Praising a Perverted Prelate

News: US News
by Aidan O'Connor  •  •  August 23, 2022   

Fr. James Martin defends friendship with gay cover-up artist

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UPDATE (8/24/2022): A day after this article was published, Fr. James Martin backtracked even further, deleting previous tweets and offering another apology.


MILWAUKEE ( - A homosexualist Jesuit priest is under fire for posthumously praising a corrupt bishop.

Father James Martin is now backtracking after lauding cover-up prelate Abp. Rembert Weakland of Milwaukee, who passed away Monday. Following a hailstorm of criticism on Twitter, Martin apologized Tuesday for defending Abp. Weakland's corrupt legacy. 

"I apologize for seemingly excusing his many sins and crimes," Martin said in reference to Weakland. "That wasn't my intent. I condemn those actions and should have been clearer."

But the pro-gay Jesuit priest also compared his behavior to that of Our Lord, writing, "I also ask if people would have sat beside Jesus as He ate with 'sinners and tax collectors,' as He often did in Galilee and Judea."

Martin apologized Tuesday for defending Abp. Weakland's corrupt legacy.

The exchange began on Monday, when Fr. Martin eulogized the late archbishop, tweeting, "Archbishop Rembert Weakland has died. An erudite scholar, gifted pastor and Benedictine abbot primate, his legacy was marred by revelations that he paid money to a man with whom he had been in a relationship. I considered him a friend and mourn his loss. May he rest in peace."

Soon after Martin's tweet, critics reminded the Jesuit of Abp. Weakland's sordid past. One commenter wrote, "His 'legacy' was marred by hiding child sex abuse and saying the victims would grow out of it. For the love of all that is holy, have you no shame?"

Paul Marcoux

In 1998, the Milwaukee archdiocese paid $450,000 in hush money to a man named Paul Marcoux, who claimed Weakland sexually assaulted him in 1980. Marcoux claims the two were in a homosexual relationship when the assault occurred. 

On two occasions, Martin responded to the deluge of criticism with the rhetorical question, "Have your friends ever done anything sinful?" That appears to be what his later apology thread was referencing, as it notes that "many people were angered by two tweets."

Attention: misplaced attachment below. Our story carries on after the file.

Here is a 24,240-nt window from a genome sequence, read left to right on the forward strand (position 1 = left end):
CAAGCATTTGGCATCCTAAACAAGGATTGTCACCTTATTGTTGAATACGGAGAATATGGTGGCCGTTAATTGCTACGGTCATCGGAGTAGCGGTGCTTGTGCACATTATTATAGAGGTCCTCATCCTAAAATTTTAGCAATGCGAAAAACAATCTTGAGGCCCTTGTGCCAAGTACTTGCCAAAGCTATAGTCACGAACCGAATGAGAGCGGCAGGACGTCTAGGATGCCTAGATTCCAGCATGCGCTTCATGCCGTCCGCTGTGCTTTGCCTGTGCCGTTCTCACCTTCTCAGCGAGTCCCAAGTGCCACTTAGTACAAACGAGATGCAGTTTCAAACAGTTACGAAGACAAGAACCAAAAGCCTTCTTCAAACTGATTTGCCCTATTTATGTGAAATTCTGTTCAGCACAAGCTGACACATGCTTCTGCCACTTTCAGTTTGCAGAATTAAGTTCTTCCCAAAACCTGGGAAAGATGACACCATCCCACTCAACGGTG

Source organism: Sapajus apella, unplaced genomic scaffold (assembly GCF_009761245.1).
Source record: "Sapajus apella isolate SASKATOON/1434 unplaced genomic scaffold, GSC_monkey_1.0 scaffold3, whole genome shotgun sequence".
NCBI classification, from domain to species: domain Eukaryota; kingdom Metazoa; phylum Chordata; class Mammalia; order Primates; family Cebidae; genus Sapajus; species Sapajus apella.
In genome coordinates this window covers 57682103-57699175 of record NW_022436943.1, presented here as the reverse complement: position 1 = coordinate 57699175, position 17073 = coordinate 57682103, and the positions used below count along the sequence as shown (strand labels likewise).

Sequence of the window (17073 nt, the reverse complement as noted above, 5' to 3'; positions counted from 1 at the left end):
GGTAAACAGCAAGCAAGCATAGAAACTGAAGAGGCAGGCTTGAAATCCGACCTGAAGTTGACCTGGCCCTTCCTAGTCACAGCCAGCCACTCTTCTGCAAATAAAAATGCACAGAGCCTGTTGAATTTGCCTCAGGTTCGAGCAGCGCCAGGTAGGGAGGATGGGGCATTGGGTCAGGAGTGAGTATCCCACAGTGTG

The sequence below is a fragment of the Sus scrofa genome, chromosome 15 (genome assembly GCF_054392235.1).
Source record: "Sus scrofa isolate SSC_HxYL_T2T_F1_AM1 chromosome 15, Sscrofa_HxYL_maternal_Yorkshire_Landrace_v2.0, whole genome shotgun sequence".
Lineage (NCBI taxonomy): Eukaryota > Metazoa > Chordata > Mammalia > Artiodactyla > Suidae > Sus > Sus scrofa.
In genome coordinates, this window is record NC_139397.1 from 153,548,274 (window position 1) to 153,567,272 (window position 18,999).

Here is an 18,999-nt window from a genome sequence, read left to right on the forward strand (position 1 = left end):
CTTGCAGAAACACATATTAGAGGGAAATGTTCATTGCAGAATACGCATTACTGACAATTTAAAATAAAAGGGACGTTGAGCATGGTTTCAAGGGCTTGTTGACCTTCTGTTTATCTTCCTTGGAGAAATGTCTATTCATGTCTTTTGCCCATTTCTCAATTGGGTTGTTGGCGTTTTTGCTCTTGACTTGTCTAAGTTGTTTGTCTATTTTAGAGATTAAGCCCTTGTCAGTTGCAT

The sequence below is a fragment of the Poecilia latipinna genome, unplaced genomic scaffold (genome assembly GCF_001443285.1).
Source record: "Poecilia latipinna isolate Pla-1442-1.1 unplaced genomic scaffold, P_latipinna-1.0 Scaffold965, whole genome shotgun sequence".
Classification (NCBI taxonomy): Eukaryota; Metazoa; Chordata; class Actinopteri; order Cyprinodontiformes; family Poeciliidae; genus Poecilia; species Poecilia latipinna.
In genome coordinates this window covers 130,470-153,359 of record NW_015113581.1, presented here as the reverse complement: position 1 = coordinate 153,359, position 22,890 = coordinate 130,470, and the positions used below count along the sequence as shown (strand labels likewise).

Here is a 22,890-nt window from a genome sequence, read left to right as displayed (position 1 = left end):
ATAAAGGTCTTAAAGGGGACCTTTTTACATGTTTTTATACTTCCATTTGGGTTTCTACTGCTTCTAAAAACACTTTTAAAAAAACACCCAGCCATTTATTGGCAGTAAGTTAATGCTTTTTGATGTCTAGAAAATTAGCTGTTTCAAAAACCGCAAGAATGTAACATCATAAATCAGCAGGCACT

Weakland's legacy stretches back decades. In 1948, a young Weakland traveled to Rome to finish seminary and further his studies in music. While in the Eternal City, Weakland befriended the future Pope Paul VI, and later became instrumental in forming Vatican II documents touching on music in the liturgy. After Weakland served as abbot primate of the Benedictine order, Pope Paul VI appointed him archbishop of Milwaukee in 1977.

While archbishop, Weakland began to shuffle abusive priests around the archdiocese and even punished whistleblowers. In one instance, Weakland fired three teachers for reporting clerical child molestation, warning them that his lawyers would pounce on any 'libelous material' in the complaint letter. Weakland also countersued the family of an abuse victim to recover $4,000 in court costs. The victim's suit was thrown out due to the statute of limitations, and his abuser was already in jail.

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Years later, in an attempt to defend pederast priests, Abp. Weakland wrote in the diocesan paper that "not all adolescent victims are so innocent. Some can be very sexually active and aggressive and often quite streetwise." Weakland even admitted to a reporter that "what happens so often in those cases is that they go on for a few years, and then the boy gets a little older, and the perpetrator loses interest. ... That is when the squealing comes in, and you have to deal with it."

In his autobiography, Weakland admitted to covering up for priests sexually abusing children but claimed he didn't know that child abuse was a crime. In the book, he also discusses his own homosexuality.

Weakland admitted to covering up for priests sexually abusing children.

In his initial tweet that paid honor to Weakland as a "friend" and "gifted pastor," Fr. Martin neglected to mention the archbishop's scandalous history of covering up child sex abuse. Rather, Martin noted that there were "revelations" of a homosexual relationship the prelate had been in. In 2002, the archbishop was exposed for having a relationship with Paul Marcoux, a relationship that involved sodomy and sexual favors. Weakland reportedly paid Marcoux around $450,000 in hush money, largely drawn from archdiocesan funds.

Weakland was also influential in the U.S. bishops' conference and was among the first clerical voices to support homosexual activism in the Church. Weakland supported the National Gay Task Force, Dignity and New Ways Ministry, among other dissident groups. The errant Dignity masses also thrived under Weakland's leadership. While he was archbishop, Weakland was involved in founding and funding the Milwaukee AIDS Project, which distributed condoms and encouraged masturbation, sadomasochism and the use of sex toys.

Father Martin himself has a colorful history of supporting dissident pro-homosexual activism in the Church. Martin pushes for homosexual and transsexual affirmation in the Church and claims he has even been commended by Pope Francis for his LGBT outreach.

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